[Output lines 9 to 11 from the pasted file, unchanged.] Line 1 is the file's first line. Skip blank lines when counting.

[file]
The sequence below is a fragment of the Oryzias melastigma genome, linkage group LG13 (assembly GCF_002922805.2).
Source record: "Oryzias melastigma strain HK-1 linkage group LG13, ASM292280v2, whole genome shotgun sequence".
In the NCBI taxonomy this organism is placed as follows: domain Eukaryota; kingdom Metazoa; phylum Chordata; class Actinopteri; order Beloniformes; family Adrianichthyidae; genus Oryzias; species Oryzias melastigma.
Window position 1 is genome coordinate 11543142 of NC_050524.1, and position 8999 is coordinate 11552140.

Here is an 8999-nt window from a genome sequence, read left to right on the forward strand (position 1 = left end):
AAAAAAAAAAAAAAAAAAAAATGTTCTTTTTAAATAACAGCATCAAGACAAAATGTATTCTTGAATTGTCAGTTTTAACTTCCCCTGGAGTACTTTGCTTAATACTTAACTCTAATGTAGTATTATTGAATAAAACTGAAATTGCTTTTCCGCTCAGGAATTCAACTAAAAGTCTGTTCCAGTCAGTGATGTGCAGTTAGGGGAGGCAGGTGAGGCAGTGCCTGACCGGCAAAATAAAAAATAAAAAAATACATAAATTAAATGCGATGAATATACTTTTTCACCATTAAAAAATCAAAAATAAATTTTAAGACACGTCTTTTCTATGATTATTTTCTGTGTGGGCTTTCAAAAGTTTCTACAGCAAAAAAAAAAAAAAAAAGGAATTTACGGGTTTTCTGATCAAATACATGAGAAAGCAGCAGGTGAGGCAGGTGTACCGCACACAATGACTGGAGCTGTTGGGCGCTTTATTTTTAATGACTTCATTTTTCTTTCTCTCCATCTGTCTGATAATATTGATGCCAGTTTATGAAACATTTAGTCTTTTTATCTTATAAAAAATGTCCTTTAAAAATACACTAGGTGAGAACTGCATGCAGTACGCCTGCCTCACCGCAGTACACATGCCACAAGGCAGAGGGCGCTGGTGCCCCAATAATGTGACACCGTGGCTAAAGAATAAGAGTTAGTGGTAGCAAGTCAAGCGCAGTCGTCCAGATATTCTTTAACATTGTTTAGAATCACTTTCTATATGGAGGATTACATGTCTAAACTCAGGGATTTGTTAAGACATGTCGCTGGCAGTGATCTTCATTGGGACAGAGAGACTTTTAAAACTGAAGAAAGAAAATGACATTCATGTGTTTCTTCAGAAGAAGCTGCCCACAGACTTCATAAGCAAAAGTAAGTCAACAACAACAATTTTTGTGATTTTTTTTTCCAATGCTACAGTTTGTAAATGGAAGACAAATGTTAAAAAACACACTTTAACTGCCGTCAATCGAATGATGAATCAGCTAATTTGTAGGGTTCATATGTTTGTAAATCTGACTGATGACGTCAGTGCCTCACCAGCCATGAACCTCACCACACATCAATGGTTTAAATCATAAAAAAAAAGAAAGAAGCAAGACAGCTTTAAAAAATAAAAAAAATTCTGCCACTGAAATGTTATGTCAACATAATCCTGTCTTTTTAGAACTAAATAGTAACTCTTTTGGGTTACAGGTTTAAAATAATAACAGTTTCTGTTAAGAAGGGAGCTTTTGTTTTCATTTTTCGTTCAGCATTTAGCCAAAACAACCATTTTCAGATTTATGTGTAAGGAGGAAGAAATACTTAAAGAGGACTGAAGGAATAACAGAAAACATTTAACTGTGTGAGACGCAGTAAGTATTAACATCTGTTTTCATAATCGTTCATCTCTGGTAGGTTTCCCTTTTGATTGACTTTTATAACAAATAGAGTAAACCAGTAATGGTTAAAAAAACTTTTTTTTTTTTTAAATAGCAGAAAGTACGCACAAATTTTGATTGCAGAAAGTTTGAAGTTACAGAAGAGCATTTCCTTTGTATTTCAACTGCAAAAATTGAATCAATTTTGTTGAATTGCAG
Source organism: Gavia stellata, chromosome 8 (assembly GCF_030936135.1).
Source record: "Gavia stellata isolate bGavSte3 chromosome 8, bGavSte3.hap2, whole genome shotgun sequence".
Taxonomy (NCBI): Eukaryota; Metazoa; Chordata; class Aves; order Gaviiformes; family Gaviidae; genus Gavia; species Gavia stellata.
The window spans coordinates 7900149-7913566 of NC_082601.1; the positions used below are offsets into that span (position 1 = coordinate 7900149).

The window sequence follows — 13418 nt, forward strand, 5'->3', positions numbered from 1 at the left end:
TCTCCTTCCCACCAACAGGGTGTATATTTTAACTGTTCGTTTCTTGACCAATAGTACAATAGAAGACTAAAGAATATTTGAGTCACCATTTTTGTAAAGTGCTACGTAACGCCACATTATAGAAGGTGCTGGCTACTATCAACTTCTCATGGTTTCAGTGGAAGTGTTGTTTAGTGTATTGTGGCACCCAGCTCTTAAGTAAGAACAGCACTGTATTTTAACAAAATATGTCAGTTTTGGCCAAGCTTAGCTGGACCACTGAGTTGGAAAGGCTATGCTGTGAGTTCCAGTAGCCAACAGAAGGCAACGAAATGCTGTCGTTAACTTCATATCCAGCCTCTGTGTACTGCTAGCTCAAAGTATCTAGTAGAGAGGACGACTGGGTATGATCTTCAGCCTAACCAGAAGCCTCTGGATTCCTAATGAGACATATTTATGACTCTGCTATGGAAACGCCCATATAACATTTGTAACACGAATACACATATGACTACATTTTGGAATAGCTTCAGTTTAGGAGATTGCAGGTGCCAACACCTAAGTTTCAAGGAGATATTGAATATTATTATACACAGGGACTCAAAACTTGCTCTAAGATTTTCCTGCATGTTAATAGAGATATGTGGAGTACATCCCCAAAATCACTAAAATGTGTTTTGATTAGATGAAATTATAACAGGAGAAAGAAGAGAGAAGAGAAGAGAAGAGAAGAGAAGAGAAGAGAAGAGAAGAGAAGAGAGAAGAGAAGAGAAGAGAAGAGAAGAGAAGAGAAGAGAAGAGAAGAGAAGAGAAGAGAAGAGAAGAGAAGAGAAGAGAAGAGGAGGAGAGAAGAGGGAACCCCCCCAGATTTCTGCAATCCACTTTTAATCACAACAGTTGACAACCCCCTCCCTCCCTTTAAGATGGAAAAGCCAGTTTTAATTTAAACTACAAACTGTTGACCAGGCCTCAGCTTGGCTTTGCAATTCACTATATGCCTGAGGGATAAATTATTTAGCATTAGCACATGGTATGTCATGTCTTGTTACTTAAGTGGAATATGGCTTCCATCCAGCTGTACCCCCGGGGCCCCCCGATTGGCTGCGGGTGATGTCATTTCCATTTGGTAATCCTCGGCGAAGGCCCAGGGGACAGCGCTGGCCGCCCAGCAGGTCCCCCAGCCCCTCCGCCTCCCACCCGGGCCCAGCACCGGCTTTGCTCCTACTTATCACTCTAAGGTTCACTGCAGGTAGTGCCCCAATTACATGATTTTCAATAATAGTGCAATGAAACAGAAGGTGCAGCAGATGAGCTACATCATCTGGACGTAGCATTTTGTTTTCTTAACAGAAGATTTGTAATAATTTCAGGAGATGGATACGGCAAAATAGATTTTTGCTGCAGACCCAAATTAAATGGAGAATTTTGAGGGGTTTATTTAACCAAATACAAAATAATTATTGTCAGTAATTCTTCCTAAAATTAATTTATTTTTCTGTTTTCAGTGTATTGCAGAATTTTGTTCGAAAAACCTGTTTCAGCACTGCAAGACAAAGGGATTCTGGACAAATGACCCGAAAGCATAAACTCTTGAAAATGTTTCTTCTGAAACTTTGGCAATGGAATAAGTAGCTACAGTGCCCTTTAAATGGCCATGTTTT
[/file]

Taxonomy (NCBI): Eukaryota; Metazoa; Chordata; class Aves; order Gaviiformes; family Gaviidae; genus Gavia; species Gavia stellata.
The window spans coordinates 7900149-7913566 of NC_082601.1; the positions used below are offsets into that span (position 1 = coordinate 7900149).

The window sequence follows — 13418 nt, forward strand, 5'->3', positions numbered from 1 at the left end: